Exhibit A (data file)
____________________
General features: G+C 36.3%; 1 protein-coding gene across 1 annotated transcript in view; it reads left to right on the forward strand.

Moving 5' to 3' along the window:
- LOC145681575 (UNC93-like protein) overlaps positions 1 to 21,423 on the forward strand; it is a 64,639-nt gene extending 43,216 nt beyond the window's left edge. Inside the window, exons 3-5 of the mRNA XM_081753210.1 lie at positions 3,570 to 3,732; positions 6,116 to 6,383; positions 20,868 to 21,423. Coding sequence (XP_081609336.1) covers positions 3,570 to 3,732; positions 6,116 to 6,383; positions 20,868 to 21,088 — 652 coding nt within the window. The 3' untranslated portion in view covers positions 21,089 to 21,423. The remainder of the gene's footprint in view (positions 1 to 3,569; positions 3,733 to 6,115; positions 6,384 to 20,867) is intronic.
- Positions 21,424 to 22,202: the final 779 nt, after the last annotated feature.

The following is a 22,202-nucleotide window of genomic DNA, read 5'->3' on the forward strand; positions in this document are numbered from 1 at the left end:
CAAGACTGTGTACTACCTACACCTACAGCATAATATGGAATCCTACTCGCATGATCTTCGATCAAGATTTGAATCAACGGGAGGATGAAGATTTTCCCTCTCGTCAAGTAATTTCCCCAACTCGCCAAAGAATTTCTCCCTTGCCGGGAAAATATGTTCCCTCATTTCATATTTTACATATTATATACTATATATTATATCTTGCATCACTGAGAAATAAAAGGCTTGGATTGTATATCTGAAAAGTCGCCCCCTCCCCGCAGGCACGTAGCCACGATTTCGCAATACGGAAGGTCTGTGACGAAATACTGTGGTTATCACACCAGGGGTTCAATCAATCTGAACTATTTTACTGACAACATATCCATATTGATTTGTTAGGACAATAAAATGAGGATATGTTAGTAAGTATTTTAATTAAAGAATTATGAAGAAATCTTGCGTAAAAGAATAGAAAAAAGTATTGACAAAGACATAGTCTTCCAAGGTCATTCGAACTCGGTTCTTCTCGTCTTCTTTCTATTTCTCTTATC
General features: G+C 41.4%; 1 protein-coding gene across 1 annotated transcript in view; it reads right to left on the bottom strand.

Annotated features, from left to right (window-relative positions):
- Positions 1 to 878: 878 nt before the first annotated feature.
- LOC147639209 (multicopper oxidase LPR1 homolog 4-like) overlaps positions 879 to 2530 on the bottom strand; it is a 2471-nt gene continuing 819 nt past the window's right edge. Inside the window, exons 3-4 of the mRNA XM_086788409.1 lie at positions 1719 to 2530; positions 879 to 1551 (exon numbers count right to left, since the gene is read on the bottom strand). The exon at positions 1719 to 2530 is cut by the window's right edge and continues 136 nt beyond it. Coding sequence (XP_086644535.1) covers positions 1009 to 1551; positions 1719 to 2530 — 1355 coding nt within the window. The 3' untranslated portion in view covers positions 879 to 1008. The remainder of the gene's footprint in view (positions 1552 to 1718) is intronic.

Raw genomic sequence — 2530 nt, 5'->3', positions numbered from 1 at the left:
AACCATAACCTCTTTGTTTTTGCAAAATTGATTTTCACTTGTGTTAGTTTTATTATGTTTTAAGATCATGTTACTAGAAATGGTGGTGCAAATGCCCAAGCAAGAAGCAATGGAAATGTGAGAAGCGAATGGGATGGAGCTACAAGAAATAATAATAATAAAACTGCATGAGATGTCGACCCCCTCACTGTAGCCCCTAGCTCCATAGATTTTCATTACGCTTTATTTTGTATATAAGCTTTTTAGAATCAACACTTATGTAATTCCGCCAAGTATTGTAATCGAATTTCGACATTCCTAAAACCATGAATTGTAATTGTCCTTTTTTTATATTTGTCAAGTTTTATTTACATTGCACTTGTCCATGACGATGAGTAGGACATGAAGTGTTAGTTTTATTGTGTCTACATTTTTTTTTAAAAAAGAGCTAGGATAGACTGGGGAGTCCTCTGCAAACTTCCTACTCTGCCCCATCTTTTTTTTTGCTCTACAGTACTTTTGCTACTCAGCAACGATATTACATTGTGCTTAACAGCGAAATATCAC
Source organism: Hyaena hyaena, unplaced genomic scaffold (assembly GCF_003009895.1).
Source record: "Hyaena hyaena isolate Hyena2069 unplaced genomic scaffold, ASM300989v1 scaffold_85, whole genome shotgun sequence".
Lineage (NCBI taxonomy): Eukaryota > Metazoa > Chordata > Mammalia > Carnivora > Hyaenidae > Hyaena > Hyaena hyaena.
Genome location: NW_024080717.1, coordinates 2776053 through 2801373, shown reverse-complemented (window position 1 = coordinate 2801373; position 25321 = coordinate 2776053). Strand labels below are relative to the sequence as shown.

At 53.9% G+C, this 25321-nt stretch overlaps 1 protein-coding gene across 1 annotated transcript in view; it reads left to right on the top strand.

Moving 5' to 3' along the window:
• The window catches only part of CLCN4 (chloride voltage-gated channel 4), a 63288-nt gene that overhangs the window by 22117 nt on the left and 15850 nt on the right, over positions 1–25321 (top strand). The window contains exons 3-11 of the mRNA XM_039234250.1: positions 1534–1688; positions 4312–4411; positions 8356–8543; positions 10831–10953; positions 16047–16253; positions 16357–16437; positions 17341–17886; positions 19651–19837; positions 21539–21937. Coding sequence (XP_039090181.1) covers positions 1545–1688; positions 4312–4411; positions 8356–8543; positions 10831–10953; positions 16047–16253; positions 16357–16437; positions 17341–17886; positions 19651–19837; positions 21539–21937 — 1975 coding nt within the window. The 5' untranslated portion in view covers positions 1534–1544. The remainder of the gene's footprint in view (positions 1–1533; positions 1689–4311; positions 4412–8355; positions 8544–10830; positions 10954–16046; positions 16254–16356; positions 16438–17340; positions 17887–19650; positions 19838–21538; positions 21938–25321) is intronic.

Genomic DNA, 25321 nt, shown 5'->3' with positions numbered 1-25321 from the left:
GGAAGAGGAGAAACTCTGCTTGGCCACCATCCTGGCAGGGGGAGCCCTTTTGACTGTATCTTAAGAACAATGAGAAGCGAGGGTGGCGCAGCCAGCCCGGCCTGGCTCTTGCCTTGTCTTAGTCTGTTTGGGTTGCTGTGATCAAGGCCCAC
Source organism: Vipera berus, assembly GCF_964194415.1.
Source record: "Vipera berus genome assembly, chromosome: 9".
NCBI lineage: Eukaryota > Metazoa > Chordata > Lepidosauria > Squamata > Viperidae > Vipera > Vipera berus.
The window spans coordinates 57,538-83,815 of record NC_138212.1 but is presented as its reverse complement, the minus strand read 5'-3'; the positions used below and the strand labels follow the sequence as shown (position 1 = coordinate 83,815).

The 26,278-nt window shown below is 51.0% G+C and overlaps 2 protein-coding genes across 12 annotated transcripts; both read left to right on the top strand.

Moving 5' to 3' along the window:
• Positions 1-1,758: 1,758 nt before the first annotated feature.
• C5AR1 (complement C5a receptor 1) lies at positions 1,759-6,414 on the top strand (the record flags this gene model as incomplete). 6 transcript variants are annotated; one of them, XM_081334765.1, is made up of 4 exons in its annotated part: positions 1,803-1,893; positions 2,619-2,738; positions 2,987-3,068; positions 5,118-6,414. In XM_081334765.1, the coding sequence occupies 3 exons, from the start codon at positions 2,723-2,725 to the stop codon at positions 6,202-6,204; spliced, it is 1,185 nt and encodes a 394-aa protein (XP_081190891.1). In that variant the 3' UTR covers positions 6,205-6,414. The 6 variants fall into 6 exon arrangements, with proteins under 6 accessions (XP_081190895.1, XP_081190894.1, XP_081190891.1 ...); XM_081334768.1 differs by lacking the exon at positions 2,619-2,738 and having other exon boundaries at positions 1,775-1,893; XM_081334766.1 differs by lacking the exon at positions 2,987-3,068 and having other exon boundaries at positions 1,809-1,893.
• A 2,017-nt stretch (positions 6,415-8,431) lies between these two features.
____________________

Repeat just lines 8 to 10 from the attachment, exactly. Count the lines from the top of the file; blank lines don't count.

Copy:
Annotated features, from left to right (window-relative positions):
- Positions 1 to 878: 878 nt before the first annotated feature.
- LOC147639209 (multicopper oxidase LPR1 homolog 4-like) overlaps positions 879 to 2530 on the bottom strand; it is a 2471-nt gene continuing 819 nt past the window's right edge. Inside the window, exons 3-4 of the mRNA XM_086788409.1 lie at positions 1719 to 2530; positions 879 to 1551 (exon numbers count right to left, since the gene is read on the bottom strand). The exon at positions 1719 to 2530 is cut by the window's right edge and continues 136 nt beyond it. Coding sequence (XP_086644535.1) covers positions 1009 to 1551; positions 1719 to 2530 — 1355 coding nt within the window. The 3' untranslated portion in view covers positions 879 to 1008. The remainder of the gene's footprint in view (positions 1552 to 1718) is intronic.